Should You Stay Off Your Feet with Gout

Gout, a common type of arthritis that has to do with excess uric acid in the body, usually affects the joints of the feet. The affected joint can be painful and stiff, which sometimes could be severe enough to interfere with your daily activities. Lifestyle measures, changes in diet for example, are required to help soothe the flare-up. How about exercise? Should you keep active or stay off your feet with gout?

Gout often affects the feet, especially the big toe

The story starts when you have too much uric acid in your bloodstream. Uric acid is a waste byproduct from (1) your own body mechanism (the destruction of old, damaged cells) and (2) the metabolism of purines, a substance found in foods.

Over time excess uric acid may form deposits of microscopic, needle-like urate crystals that accumulate in the body somewhere. The body marks these crystals as a foreign subject. As a result, infection fighting cells like white blood cells are sent to the affected area, and inflammation occurs. The inflammation is usually also followed with swelling, redness, tenderness, and warmth (heat).

Mostly, gout affects the feet. Excess uric acid from the bloodstream is likely to accumulate in the feet, especially in the joint of the big toe. This is not always easy to explain, but gravity may have a role. Gout is also quite common to be found in the knee and ankles. Sometimes it may affect fingers, elbows, hip, and heels (see also gout in the heel).

This suggests that gout is not only about swelling in the big toe. It can also affect many other joints of the body. At its advanced stage, it can affect more than one joint at a time.

Your diet is important, but it’s not everything!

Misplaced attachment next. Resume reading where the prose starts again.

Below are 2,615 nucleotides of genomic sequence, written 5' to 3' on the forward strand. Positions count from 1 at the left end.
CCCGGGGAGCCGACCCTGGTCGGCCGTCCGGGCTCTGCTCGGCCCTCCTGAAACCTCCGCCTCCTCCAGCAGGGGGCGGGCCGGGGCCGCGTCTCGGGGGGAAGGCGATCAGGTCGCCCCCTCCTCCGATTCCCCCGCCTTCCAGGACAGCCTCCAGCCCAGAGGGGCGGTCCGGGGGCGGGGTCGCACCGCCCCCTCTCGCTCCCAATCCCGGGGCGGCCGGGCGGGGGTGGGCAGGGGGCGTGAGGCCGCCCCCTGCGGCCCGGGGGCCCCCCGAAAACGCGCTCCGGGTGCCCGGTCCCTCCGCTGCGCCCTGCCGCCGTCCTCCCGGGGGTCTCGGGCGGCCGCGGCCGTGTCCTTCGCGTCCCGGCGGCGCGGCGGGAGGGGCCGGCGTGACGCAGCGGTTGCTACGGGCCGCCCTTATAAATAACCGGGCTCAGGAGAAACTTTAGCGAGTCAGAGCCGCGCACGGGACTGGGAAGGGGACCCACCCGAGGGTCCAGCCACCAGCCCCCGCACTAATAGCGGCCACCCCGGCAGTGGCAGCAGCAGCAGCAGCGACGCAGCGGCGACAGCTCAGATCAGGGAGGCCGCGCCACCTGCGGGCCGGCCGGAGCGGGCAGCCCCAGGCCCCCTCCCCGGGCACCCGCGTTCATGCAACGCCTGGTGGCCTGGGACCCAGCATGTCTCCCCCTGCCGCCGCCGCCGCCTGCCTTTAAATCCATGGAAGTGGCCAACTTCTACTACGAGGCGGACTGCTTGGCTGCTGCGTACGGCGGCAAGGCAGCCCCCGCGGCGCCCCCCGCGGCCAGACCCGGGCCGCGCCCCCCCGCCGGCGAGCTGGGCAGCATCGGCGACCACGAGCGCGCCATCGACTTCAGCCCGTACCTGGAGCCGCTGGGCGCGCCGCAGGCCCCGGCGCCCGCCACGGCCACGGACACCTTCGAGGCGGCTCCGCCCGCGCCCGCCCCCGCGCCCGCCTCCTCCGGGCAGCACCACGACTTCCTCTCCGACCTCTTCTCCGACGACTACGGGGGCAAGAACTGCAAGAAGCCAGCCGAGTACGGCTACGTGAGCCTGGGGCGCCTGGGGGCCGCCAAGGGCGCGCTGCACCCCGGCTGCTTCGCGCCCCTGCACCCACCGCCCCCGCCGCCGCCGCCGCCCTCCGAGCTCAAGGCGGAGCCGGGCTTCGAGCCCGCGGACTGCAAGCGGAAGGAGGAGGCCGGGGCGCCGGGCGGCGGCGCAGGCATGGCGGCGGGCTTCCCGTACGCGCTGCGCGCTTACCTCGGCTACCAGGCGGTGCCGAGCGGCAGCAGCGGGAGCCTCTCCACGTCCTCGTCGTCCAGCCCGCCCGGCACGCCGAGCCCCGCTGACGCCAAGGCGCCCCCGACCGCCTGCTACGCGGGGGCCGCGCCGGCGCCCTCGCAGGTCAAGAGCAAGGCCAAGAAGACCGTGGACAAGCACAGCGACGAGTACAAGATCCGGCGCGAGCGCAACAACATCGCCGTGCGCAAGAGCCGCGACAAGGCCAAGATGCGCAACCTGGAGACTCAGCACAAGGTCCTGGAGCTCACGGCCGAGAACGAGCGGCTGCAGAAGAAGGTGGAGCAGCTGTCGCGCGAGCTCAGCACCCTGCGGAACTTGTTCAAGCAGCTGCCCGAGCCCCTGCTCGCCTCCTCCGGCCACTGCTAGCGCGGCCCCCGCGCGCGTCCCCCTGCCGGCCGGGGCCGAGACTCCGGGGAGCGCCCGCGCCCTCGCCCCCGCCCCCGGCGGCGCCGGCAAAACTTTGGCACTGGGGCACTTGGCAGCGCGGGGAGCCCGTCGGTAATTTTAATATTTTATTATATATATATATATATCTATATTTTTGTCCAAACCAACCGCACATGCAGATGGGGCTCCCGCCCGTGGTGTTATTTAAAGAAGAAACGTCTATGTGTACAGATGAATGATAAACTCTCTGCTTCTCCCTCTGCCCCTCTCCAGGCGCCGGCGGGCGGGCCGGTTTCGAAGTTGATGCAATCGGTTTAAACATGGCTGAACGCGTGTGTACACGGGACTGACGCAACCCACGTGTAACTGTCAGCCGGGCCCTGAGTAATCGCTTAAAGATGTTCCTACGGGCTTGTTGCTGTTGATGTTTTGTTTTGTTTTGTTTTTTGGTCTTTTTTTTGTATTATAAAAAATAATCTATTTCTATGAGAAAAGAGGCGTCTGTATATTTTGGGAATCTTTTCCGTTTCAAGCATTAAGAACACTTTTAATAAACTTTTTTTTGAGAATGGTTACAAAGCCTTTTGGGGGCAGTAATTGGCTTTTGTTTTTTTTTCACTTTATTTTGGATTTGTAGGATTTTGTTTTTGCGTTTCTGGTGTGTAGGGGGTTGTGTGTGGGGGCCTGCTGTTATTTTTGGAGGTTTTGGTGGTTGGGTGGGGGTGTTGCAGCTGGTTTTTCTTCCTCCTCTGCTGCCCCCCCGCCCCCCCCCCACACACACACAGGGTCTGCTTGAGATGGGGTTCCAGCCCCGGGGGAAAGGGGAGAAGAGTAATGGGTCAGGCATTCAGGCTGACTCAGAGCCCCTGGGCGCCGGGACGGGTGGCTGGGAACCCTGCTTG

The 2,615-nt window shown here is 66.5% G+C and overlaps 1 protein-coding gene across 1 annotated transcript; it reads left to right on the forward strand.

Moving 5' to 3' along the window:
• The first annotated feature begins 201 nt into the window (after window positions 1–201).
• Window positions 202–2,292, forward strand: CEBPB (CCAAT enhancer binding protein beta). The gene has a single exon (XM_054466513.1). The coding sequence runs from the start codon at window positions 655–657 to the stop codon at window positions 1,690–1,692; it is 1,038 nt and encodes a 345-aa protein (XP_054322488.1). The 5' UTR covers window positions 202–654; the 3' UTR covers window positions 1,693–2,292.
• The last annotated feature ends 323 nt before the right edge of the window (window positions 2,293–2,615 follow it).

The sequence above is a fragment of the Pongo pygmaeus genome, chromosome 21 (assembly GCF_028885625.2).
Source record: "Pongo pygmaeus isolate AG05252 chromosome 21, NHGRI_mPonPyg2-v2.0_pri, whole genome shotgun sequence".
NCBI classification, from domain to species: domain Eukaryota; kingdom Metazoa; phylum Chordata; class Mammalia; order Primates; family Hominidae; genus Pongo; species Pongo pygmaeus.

Diet plays a key role to control your uric acid level. A number of foods are high in purines, for examples; saturated fats (e.g. red meat, organ & glandular meats), alcohol, shellfish, and a few vegetables (e.g. spinach and asparagus). If you eat them a lot, this will boost your number much higher than normal.

Changes in diet can help control the uric acid production in the body. But other lifestyle measures are also important! Exercise, for example, is also vital. It is one of other important pillars to deal with arthritis, including gout.

But it’s also important to understand when and how to exercise with gout. It’d better to work with your doctor for more guidance. Sometimes medication is necessary if lifestyle measures are not enough to treat and control the disease.

A few medications for treating another condition may also have an effect on your flare-up. For instance, diuretics for treating hypertension! Diuretics can reduce the amount of fluid in the body, causing the buildup of uric acid crystals more likely [1].

It seems that a number of factors can affect your treatment plan. With the combination of appropriate strategies — diet low in purines, maintain a healthy weight, regular exercise, and medications (if necessary) — your gout is likely more controllable instead of relying on diet alone.

So, should you keep off your feet with gout?

During flare-up, the affected joint can be so painful. It usually also become swollen, red, tender, and very stiff in the morning. In such case, you’d be willing to do anything to get rid of the flare-up quickly. How about exercise?